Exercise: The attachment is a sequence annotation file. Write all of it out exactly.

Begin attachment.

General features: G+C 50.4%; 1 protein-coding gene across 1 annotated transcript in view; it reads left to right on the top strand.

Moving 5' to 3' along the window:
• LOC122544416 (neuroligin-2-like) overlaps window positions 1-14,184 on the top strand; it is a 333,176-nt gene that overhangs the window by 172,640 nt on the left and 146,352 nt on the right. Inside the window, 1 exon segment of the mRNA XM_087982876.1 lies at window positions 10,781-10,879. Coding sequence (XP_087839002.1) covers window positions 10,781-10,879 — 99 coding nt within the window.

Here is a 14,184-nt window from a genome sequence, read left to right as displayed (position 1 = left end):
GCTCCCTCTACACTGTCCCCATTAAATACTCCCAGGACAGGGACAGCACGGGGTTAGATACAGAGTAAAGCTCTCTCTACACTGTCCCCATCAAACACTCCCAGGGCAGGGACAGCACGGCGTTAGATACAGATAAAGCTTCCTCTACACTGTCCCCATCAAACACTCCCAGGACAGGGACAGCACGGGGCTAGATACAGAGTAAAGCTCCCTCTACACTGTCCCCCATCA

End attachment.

General features: G+C 50.4%; 1 protein-coding gene across 1 annotated transcript in view; it reads left to right on the top strand.

Moving 5' to 3' along the window:
• LOC122544416 (neuroligin-2-like) overlaps window positions 1-14,184 on the top strand; it is a 333,176-nt gene that overhangs the window by 172,640 nt on the left and 146,352 nt on the right. Inside the window, 1 exon segment of the mRNA XM_087982876.1 lies at window positions 10,781-10,879. Coding sequence (XP_087839002.1) covers window positions 10,781-10,879 — 99 coding nt within the window.

Here is a 14,184-nt window from a genome sequence, read left to right as displayed (position 1 = left end):
GCTCCCTCTACACTGTCCCCATTAAATACTCCCAGGACAGGGACAGCACGGGGTTAGATACAGAGTAAAGCTCTCTCTACACTGTCCCCATCAAACACTCCCAGGGCAGGGACAGCACGGCGTTAGATACAGATAAAGCTTCCTCTACACTGTCCCCATCAAACACTCCCAGGACAGGGACAGCACGGGGCTAGATACAGAGTAAAGCTCCCTCTACACTGTCCCCCATCA